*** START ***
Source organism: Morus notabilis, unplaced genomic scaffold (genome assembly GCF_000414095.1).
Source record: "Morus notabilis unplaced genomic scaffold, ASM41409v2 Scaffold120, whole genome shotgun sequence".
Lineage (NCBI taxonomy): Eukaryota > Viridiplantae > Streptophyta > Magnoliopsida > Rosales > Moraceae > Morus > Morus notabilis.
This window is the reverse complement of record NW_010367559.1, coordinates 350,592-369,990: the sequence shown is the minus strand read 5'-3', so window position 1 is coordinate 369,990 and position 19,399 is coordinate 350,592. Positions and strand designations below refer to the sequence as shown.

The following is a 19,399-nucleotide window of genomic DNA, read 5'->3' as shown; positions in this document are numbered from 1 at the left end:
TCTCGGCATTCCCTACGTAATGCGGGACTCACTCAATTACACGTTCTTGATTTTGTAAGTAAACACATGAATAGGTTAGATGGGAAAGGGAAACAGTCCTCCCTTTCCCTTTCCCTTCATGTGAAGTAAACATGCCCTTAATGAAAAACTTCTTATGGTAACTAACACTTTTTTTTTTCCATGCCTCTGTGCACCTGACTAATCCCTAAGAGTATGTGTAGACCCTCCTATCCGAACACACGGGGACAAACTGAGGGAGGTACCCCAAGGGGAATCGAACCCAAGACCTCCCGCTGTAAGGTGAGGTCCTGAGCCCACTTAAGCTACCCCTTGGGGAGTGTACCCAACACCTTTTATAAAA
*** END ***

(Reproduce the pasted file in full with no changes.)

Source organism: Morus notabilis, unplaced genomic scaffold (genome assembly GCF_000414095.1).
Source record: "Morus notabilis unplaced genomic scaffold, ASM41409v2 Scaffold120, whole genome shotgun sequence".
Lineage (NCBI taxonomy): Eukaryota > Viridiplantae > Streptophyta > Magnoliopsida > Rosales > Moraceae > Morus > Morus notabilis.
This window is the reverse complement of record NW_010367559.1, coordinates 350,592-369,990: the sequence shown is the minus strand read 5'-3', so window position 1 is coordinate 369,990 and position 19,399 is coordinate 350,592. Positions and strand designations below refer to the sequence as shown.

The following is a 19,399-nucleotide window of genomic DNA, read 5'->3' as shown; positions in this document are numbered from 1 at the left end:
TCTCGGCATTCCCTACGTAATGCGGGACTCACTCAATTACACGTTCTTGATTTTGTAAGTAAACACATGAATAGGTTAGATGGGAAAGGGAAACAGTCCTCCCTTTCCCTTTCCCTTCATGTGAAGTAAACATGCCCTTAATGAAAAACTTCTTATGGTAACTAACACTTTTTTTTTTCCATGCCTCTGTGCACCTGACTAATCCCTAAGAGTATGTGTAGACCCTCCTATCCGAACACACGGGGACAAACTGAGGGAGGTACCCCAAGGGGAATCGAACCCAAGACCTCCCGCTGTAAGGTGAGGTCCTGAGCCCACTTAAGCTACCCCTTGGGGAGTGTACCCAACACCTTTTATAAAA